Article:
of explicit value. A variable is able to hold different values during execution of a
program.
For example, in the equation 2x+3y=10; since x and y can change, they
are variables, whereas 2,3 and 10 cannot change, hence they are constants.
Rules for constructing variable names:
1) The name of a variable is composed of one to several characters; the first
of which must be a letter.
2) No special characters other than letters, digits, and underscore can be
used in variable name. some compilers permit underscore as the first
character.
3) Commas, or blanks are not allowed with in a variable name.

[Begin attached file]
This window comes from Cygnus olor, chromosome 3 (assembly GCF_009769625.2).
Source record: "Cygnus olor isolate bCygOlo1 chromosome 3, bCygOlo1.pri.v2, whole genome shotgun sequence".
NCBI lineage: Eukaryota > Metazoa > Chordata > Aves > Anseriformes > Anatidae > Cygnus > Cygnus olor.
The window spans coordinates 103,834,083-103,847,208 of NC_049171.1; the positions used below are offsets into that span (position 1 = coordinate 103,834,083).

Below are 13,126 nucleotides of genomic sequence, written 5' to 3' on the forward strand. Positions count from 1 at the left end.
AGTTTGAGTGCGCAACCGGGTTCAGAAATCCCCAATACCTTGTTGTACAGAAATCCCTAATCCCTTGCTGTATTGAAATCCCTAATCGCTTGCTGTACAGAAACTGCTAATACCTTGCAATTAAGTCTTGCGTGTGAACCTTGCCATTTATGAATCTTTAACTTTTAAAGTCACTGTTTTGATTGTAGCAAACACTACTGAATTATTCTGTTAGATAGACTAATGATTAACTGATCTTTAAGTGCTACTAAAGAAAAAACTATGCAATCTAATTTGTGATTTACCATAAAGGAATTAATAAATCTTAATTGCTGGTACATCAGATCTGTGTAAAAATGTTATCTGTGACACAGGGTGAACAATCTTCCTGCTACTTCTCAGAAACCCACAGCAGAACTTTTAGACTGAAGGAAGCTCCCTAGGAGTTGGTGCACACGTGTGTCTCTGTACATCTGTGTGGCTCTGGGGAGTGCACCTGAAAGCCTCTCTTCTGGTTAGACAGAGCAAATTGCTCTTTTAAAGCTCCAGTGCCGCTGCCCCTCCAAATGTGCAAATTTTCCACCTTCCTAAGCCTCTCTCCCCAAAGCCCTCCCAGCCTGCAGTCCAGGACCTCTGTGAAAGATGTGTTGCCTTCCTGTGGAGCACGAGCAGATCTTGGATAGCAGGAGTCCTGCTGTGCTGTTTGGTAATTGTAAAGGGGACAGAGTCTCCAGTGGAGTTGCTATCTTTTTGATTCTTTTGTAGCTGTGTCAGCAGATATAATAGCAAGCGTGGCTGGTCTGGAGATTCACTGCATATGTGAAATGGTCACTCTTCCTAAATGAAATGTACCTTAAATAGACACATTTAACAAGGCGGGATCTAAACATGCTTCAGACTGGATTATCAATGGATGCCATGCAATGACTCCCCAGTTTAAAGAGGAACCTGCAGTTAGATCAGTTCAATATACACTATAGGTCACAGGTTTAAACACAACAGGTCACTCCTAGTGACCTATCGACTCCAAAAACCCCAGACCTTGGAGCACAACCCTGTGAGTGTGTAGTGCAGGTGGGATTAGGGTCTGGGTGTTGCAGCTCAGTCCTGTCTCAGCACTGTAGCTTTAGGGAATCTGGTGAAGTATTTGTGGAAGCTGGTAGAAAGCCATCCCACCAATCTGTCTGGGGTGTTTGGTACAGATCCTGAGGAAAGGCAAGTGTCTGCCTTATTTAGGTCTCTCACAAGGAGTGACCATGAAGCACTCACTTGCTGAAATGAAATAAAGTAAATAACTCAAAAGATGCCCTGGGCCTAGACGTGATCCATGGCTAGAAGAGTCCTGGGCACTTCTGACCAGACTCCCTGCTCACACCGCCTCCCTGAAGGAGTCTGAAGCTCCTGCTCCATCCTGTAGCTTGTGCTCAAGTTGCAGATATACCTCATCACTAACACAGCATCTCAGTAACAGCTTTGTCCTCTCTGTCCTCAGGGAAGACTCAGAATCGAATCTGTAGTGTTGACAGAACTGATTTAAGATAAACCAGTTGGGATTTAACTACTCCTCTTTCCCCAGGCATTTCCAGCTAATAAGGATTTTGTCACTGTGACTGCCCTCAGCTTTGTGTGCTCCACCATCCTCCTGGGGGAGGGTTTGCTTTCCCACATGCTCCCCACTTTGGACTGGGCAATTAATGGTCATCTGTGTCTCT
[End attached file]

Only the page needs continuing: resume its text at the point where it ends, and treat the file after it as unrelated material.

4) Upper case and lower case letters are significant (different).
5) The variable name should not be a C key word. Also it should not have the
same name as a function.
Examples: income, name, rate, marks, sno, etc.
Operators in C :
There are 9 types of operators in C. They are
1. Arithmetic operators
2. Relational operators
3. Logical operators
4. Assignment operators
5. Compound assignment operators
6. Increment and Decrement operators
7. Bit wise operators
8. Conditional operators (ternary operator)
9. Special operators
1). Arithmetic Operators:-
These are used for the mathematical operations.
Operator Meaning
+ addition
- subtraction
* multiplication
/ division
% modulus
 The division operator ( / ) gives the quotient of the division.
 The modulus operator ( % ) gives the remainder of the division.
Note:- All operators must works only with two operands. so these are also called